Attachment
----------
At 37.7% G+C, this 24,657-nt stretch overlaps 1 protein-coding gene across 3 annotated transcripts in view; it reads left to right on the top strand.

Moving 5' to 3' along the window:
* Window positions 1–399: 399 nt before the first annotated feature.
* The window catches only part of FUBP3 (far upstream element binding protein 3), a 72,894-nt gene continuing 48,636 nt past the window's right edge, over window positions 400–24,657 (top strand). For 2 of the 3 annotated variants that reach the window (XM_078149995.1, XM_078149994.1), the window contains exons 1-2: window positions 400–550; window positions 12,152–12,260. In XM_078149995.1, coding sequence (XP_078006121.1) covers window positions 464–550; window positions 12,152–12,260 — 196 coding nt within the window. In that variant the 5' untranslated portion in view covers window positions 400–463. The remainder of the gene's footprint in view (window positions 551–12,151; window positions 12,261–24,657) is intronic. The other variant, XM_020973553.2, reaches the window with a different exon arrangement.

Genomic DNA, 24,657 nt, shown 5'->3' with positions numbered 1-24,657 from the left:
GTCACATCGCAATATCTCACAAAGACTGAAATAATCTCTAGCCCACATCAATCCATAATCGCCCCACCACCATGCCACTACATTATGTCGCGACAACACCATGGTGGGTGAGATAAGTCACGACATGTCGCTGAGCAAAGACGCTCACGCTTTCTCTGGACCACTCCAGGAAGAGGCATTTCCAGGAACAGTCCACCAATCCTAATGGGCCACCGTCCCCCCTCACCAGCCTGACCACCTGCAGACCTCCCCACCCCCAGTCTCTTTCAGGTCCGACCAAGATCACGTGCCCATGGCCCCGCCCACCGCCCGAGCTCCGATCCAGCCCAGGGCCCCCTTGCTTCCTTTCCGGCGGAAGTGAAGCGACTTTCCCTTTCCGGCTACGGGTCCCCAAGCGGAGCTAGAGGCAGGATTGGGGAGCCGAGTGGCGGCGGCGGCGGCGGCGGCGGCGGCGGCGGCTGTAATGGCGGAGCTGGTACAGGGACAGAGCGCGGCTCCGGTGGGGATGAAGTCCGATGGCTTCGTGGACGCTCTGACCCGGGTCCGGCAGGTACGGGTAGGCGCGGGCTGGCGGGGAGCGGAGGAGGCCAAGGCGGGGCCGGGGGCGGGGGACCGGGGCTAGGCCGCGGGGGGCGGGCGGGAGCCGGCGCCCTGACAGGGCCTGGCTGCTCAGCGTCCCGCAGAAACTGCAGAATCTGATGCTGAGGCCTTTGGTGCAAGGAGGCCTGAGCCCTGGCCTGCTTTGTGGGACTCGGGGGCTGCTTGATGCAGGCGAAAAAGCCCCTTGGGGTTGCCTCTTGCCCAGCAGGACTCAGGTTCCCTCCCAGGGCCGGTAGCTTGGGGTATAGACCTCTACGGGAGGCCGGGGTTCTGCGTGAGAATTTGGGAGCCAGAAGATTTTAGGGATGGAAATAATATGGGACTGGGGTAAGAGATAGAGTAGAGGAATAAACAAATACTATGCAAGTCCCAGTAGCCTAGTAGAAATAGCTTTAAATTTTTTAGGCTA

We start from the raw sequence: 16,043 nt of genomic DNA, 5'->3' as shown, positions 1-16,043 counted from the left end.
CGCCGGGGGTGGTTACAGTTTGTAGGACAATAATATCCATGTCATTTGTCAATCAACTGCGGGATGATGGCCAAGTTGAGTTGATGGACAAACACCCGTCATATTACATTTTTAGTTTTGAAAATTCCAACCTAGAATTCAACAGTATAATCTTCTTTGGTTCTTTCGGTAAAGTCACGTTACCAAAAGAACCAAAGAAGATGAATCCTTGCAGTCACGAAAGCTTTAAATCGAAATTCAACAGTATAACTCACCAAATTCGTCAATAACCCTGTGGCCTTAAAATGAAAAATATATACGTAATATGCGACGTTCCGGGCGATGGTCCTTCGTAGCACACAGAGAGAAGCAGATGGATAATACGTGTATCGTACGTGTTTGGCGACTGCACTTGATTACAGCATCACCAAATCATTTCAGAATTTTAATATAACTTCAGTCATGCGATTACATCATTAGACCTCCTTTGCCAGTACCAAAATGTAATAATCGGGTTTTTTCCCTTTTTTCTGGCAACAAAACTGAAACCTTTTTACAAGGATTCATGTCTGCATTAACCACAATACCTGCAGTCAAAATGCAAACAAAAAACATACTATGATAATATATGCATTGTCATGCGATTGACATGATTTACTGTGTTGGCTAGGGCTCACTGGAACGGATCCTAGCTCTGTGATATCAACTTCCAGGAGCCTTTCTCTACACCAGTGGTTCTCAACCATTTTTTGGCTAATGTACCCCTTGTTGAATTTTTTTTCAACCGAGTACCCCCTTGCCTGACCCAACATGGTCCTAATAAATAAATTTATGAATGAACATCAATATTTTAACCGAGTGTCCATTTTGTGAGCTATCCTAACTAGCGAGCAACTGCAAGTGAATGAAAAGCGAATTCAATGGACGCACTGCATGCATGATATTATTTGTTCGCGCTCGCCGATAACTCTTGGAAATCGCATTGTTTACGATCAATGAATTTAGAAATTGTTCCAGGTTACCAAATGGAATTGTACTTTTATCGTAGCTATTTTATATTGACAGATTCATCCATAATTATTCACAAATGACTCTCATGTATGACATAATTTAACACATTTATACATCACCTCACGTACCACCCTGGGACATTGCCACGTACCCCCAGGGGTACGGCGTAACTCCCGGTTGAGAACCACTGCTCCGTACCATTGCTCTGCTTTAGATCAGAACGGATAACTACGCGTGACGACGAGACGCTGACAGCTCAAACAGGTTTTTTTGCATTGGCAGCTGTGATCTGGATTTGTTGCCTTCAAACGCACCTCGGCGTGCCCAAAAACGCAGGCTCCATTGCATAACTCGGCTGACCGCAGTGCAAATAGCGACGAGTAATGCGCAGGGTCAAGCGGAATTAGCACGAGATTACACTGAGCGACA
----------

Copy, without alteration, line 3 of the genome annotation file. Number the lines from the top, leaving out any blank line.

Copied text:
* Window positions 1–399: 399 nt before the first annotated feature.